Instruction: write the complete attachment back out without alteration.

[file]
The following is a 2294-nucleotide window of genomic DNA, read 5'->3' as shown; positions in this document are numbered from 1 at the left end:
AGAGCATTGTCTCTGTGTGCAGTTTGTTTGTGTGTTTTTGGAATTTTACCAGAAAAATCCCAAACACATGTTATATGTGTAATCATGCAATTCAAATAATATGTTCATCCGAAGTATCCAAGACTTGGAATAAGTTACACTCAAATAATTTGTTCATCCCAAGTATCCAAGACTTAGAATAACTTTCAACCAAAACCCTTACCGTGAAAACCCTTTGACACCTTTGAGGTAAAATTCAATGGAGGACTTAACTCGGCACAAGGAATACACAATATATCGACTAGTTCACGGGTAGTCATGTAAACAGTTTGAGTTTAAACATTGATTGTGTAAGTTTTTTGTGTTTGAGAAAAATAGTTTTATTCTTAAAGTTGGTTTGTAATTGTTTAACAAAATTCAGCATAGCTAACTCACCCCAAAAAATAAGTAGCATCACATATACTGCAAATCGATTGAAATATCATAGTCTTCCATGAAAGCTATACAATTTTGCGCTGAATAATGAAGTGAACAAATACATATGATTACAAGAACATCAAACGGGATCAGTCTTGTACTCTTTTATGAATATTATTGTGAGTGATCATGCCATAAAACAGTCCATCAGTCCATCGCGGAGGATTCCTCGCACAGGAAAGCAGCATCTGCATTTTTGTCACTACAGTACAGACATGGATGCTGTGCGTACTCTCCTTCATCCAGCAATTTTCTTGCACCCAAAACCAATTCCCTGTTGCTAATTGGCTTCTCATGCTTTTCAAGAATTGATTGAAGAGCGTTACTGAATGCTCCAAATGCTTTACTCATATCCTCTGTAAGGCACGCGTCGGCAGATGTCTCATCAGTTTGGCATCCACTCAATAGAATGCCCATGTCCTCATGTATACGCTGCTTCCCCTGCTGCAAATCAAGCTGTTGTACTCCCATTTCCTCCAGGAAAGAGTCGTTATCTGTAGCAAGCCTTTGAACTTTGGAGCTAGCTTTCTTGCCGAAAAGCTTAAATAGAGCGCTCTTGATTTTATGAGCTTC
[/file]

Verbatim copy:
The following is a 2294-nucleotide window of genomic DNA, read 5'->3' as shown; positions in this document are numbered from 1 at the left end:
AGAGCATTGTCTCTGTGTGCAGTTTGTTTGTGTGTTTTTGGAATTTTACCAGAAAAATCCCAAACACATGTTATATGTGTAATCATGCAATTCAAATAATATGTTCATCCGAAGTATCCAAGACTTGGAATAAGTTACACTCAAATAATTTGTTCATCCCAAGTATCCAAGACTTAGAATAACTTTCAACCAAAACCCTTACCGTGAAAACCCTTTGACACCTTTGAGGTAAAATTCAATGGAGGACTTAACTCGGCACAAGGAATACACAATATATCGACTAGTTCACGGGTAGTCATGTAAACAGTTTGAGTTTAAACATTGATTGTGTAAGTTTTTTGTGTTTGAGAAAAATAGTTTTATTCTTAAAGTTGGTTTGTAATTGTTTAACAAAATTCAGCATAGCTAACTCACCCCAAAAAATAAGTAGCATCACATATACTGCAAATCGATTGAAATATCATAGTCTTCCATGAAAGCTATACAATTTTGCGCTGAATAATGAAGTGAACAAATACATATGATTACAAGAACATCAAACGGGATCAGTCTTGTACTCTTTTATGAATATTATTGTGAGTGATCATGCCATAAAACAGTCCATCAGTCCATCGCGGAGGATTCCTCGCACAGGAAAGCAGCATCTGCATTTTTGTCACTACAGTACAGACATGGATGCTGTGCGTACTCTCCTTCATCCAGCAATTTTCTTGCACCCAAAACCAATTCCCTGTTGCTAATTGGCTTCTCATGCTTTTCAAGAATTGATTGAAGAGCGTTACTGAATGCTCCAAATGCTTTACTCATATCCTCTGTAAGGCACGCGTCGGCAGATGTCTCATCAGTTTGGCATCCACTCAATAGAATGCCCATGTCCTCATGTATACGCTGCTTCCCCTGCTGCAAATCAAGCTGTTGTACTCCCATTTCCTCCAGGAAAGAGTCGTTATCTGTAGCAAGCCTTTGAACTTTGGAGCTAGCTTTCTTGCCGAAAAGCTTAAATAGAGCGCTCTTGATTTTATGAGCTTC